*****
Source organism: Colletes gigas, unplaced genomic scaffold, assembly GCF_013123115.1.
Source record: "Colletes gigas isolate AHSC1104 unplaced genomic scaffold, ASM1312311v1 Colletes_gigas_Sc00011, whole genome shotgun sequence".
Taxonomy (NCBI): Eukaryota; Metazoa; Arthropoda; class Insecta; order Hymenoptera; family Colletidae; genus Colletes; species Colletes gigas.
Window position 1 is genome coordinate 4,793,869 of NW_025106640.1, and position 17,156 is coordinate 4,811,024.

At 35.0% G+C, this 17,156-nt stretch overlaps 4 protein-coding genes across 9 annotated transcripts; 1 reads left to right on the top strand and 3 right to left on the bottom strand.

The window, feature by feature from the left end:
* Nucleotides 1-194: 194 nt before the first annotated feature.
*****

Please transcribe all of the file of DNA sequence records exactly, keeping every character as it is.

Source organism: Colletes gigas, unplaced genomic scaffold, assembly GCF_013123115.1.
Source record: "Colletes gigas isolate AHSC1104 unplaced genomic scaffold, ASM1312311v1 Colletes_gigas_Sc00011, whole genome shotgun sequence".
Taxonomy (NCBI): Eukaryota; Metazoa; Arthropoda; class Insecta; order Hymenoptera; family Colletidae; genus Colletes; species Colletes gigas.
Window position 1 is genome coordinate 4,793,869 of NW_025106640.1, and position 17,156 is coordinate 4,811,024.

At 35.0% G+C, this 17,156-nt stretch overlaps 4 protein-coding genes across 9 annotated transcripts; 1 reads left to right on the top strand and 3 right to left on the bottom strand.

The window, feature by feature from the left end:
* Nucleotides 1-194: 194 nt before the first annotated feature.